I don’t like to address this part of the writing biz, because I don’t look at writing (or any art I produce) as a business, but perhaps we as writers should. My cautionary tale today deals with the Big Bamboozle, or how people and companies can make money off your art, leaving you with pennies for your effort. And getting pennies is the positive scenario. There’s also outright plagiarism and broken promises and contracts. Several web sites and email blasts I’ve received this week deal with this problem. I also attended a Greater Detroit Area Romance Writers meeting on Tuesday, and many of the members addressed the issue.
Let me preface this by saying only that a writer should be aware, much like the adage ‘buyer beware.’ I should also say I know nothing from nothing, only whispers and reports. No decent writer wants to slam anyone, be it another writer, an agent, an agency, a publisher (either e-pub or traditional), because, let’s face it, we might not want to burn a bridge we may need later. But with the economy being tenuous at best and the publishing world now a cyber as well as a brick and mortar experience, the likelihood of getting scammed increases exponentially.
I am excited to write. I love it. I like creating a world that started out residing in my head and ends up living in an actual document. I like learning, too. Writing as an art is a learning experience. However, I’m kind of fuzzy on the mechanics of the business. Who wants to bean count anyway? Keeping track of sales is boring. And if you’re like me, you trust in the judgment of others, especially in names that are big, or purport to be big.
I self-e-pubbed my first book, because after a year of querying, I knew it would never be traditionally published because of a lack of narrow genre. It’s not a romance, but has romantic elements. There’s a mystery component, but it’s not a suspense. Chick lit? Well, maybe, if the chicks are old enough to have grandchildren. It’s definitely not literary fiction. It’s a beachy read. There were too many characters. Ya-da, ya-da. There was also the element of being based on the Internet, and the Internet was changing with every keystroke. I also have a sequel in the works, where I’ve updated the technology, but this is a losing battle, as anyone who has bought an i-Anything can tell you. You walk out of the store and *poof* it’s already an antique. So you see how this paragraph alone is enough to send most agents scurrying into the netherlands.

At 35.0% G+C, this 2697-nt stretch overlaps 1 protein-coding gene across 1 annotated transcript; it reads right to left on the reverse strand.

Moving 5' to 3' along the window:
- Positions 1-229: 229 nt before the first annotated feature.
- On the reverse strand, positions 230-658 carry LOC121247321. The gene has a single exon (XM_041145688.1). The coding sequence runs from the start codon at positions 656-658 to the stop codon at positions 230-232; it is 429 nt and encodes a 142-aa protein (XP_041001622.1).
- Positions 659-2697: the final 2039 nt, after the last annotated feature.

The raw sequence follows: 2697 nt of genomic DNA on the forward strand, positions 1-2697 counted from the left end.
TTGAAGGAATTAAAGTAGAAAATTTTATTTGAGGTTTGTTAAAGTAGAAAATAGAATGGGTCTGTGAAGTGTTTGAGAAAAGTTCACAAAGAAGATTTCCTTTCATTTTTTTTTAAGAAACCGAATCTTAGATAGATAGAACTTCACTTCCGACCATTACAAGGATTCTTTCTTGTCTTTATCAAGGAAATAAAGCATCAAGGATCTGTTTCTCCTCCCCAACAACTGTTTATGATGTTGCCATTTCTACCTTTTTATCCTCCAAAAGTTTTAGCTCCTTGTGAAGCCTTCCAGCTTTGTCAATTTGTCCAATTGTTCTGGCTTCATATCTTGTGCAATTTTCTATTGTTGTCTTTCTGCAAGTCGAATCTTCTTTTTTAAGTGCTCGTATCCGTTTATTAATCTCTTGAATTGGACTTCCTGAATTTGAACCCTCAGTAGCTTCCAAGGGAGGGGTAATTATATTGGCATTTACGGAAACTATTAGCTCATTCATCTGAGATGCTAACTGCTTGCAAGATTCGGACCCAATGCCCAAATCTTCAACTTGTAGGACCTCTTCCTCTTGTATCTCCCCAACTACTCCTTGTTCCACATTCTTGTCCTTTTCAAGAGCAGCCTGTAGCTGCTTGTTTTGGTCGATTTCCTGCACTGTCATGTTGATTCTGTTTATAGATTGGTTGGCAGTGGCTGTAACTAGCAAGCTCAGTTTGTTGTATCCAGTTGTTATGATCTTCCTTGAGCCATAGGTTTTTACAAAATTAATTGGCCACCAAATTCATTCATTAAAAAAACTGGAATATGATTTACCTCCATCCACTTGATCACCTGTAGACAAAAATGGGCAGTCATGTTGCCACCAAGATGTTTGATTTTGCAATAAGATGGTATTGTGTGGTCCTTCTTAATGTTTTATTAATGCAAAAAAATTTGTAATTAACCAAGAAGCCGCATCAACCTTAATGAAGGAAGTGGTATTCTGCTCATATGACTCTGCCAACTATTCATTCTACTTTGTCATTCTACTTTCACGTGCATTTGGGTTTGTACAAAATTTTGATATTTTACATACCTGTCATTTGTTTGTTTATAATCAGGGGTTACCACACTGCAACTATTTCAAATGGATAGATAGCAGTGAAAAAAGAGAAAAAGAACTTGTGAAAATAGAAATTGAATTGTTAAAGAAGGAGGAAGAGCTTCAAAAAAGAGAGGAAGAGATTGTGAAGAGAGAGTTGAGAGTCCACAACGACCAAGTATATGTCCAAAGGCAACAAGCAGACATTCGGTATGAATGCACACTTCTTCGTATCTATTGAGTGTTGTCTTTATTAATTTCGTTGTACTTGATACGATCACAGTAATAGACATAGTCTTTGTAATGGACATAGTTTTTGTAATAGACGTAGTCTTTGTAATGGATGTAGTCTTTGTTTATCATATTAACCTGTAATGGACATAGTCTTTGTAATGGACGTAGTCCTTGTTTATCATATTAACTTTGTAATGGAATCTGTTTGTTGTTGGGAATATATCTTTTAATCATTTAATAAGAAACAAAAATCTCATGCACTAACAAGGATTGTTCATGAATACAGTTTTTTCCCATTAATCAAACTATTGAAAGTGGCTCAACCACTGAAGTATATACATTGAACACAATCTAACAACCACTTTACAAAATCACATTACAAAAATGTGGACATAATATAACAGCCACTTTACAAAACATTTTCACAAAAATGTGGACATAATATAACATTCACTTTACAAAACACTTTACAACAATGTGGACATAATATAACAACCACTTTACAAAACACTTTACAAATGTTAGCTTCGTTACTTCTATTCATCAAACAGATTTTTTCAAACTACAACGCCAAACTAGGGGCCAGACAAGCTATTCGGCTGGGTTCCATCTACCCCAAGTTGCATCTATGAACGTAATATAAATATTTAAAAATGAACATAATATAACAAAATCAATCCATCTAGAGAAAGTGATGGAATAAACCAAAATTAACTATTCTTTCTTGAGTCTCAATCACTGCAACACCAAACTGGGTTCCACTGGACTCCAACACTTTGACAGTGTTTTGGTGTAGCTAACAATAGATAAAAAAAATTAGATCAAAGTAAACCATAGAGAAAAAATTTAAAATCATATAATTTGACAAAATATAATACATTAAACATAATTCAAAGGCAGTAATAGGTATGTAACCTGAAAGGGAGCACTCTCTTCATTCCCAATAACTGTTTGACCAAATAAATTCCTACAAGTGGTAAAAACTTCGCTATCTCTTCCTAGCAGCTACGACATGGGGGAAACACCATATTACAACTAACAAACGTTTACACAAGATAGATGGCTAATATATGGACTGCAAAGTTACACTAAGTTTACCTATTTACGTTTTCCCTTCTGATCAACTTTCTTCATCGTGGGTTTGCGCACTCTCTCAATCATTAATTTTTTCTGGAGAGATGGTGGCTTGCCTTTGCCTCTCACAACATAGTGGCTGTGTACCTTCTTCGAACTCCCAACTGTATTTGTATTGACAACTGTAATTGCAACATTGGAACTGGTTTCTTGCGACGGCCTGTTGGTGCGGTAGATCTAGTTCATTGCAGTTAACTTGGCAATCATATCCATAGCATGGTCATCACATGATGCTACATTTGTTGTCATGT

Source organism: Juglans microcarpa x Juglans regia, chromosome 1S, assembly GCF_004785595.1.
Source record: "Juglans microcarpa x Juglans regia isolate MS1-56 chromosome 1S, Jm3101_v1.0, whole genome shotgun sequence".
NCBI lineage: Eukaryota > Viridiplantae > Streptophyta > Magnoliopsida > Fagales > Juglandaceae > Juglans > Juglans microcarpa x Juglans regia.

I’ve lately heard a lot of negative press about a lot of presses. This concerns me greatly. I actually spoke with the CEO of one of these firms, several times in person, during the course of several writers conferences. He seems very down to earth, very honest, very helpful, promised to do a good job, yet how could his company garner warning articles all over the Internet? Of not paying on time, not paying at all, providing false documentation as to how many books were sold, etc.?
I will not include links to these articles, on the off-chance that the reviews are specious sour grapes from disgruntled customers; however, I will say this, DO YOUR HOMEWORK. First of all, Google (or Bing-that’s my favorite) “writers beware.” What will happen is TONS of web sites will pop up. Peruse them, study them, keep them as bookmarks for later searches.
Secondly, if you know any writers, ask them if they’ve heard anything about a particular agent/publisher. Published authors have the inside scoop. They won’t want to tell you anything negative, at least the ones I know. Take their comments with a grain of salt, but investigate.
Third, if you’re considering any form of publishing, whether agented or not, read the contract. Understand the terms. If doing so leaves you with a sour pit in your stomach, at least walk away and investigate further.
With the proliferation of do-it-yourself and indie operations online and off, it’s a buyer beware world. It’s heady to see your name in print, but you don’t want to give it away, or worse yet, have it stolen. Don’t slip into the Big Bamboozle.